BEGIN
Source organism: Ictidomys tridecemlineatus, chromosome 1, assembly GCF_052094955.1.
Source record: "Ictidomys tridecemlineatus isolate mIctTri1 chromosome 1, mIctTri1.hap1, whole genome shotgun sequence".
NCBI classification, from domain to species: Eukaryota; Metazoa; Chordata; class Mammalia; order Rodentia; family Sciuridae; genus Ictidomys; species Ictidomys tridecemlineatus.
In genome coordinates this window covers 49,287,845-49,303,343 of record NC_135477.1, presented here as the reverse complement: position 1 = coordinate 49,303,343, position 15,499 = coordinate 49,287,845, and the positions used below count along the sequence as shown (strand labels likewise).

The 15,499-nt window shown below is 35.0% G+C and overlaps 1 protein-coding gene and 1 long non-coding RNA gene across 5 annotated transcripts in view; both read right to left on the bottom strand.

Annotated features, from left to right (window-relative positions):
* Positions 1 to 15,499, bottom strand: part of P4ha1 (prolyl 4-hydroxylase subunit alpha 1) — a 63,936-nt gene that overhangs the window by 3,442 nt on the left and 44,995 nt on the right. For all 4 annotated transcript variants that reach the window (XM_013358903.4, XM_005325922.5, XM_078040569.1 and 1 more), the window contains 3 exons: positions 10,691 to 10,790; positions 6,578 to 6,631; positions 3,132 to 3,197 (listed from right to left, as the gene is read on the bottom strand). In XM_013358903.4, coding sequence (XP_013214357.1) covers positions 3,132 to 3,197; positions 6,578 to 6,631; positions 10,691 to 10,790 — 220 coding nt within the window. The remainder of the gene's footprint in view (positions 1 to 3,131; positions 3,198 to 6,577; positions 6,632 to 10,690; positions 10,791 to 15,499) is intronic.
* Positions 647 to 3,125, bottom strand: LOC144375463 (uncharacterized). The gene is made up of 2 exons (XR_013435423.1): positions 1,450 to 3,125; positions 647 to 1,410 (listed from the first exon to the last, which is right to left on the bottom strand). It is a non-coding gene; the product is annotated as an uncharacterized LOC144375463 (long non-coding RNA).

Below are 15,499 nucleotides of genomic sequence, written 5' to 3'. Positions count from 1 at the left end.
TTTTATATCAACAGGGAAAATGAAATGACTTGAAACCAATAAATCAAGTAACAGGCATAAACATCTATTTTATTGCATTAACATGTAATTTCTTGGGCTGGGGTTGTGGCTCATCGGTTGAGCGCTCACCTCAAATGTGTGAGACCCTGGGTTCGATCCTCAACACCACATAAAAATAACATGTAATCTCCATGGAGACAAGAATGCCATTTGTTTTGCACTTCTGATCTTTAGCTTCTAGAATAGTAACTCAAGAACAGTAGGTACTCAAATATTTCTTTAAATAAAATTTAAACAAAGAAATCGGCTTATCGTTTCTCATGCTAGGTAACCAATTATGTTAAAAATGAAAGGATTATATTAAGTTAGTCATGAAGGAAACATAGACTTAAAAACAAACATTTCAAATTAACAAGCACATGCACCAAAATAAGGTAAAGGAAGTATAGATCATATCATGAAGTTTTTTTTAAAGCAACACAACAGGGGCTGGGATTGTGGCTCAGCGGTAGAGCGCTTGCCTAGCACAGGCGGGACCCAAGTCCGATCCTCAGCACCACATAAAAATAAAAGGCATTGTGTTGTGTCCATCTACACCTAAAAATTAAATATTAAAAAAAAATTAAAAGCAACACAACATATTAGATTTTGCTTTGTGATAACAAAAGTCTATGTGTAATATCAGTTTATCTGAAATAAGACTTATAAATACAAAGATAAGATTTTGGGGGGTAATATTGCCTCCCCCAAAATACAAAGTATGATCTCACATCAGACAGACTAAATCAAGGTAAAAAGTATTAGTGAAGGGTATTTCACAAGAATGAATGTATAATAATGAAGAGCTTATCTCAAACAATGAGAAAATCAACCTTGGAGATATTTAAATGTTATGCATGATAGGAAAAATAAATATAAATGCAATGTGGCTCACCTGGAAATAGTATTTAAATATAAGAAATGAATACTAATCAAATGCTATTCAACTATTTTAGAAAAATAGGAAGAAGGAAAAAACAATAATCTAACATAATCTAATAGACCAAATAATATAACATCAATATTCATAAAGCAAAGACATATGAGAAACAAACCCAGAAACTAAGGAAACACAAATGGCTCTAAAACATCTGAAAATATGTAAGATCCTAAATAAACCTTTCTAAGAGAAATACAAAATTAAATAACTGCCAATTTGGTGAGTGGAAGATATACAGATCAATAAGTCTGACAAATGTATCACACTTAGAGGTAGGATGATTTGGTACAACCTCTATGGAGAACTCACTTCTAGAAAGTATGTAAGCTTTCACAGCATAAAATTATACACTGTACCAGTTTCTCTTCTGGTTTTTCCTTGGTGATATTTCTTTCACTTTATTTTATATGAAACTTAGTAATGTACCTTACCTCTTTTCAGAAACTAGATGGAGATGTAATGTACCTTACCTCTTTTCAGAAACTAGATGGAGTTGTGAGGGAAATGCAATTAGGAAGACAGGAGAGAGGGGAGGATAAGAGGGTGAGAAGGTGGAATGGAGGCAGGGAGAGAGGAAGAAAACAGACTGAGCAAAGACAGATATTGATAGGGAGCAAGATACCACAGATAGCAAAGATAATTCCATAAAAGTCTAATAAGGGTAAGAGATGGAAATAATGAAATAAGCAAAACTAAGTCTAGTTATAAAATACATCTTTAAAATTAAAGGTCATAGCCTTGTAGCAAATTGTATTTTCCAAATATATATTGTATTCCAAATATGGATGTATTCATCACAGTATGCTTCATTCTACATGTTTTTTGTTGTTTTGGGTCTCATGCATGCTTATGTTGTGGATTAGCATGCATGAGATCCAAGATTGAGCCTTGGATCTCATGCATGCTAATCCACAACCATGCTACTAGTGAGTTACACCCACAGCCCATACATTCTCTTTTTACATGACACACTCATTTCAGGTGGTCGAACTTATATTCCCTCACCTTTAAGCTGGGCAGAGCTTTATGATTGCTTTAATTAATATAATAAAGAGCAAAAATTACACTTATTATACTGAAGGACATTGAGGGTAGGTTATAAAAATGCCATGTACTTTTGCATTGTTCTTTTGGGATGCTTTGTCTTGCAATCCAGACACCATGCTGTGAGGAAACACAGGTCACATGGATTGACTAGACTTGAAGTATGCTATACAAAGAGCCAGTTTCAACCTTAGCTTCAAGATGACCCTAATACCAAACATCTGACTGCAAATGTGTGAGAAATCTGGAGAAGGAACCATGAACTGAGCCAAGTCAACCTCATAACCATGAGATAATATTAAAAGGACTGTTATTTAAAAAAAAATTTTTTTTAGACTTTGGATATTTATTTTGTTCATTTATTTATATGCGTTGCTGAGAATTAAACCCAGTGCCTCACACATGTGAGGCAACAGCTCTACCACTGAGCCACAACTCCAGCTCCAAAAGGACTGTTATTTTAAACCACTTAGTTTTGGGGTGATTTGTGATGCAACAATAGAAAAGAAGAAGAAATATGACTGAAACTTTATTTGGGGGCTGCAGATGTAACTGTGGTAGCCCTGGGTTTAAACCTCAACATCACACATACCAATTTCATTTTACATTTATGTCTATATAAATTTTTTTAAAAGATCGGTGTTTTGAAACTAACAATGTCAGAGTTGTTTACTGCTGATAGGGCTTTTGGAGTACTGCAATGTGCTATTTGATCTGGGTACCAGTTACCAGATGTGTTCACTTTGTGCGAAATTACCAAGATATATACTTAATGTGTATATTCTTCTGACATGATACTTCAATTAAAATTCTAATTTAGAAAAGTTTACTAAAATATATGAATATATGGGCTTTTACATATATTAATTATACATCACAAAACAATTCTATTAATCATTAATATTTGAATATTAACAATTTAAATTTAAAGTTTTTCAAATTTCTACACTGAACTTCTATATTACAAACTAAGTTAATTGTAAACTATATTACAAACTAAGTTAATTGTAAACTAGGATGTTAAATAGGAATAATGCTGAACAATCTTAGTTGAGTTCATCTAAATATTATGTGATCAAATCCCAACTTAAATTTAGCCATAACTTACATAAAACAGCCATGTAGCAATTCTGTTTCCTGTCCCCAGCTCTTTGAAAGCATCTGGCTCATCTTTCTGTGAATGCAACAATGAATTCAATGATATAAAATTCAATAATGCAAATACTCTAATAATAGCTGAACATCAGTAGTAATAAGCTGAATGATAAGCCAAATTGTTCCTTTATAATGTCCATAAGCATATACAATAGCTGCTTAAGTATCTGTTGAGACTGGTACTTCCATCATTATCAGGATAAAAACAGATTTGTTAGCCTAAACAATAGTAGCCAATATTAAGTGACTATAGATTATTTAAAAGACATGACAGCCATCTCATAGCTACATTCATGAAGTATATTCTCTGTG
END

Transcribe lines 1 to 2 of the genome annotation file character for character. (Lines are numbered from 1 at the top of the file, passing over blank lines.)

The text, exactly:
Source organism: Ictidomys tridecemlineatus, chromosome 1, assembly GCF_052094955.1.
Source record: "Ictidomys tridecemlineatus isolate mIctTri1 chromosome 1, mIctTri1.hap1, whole genome shotgun sequence".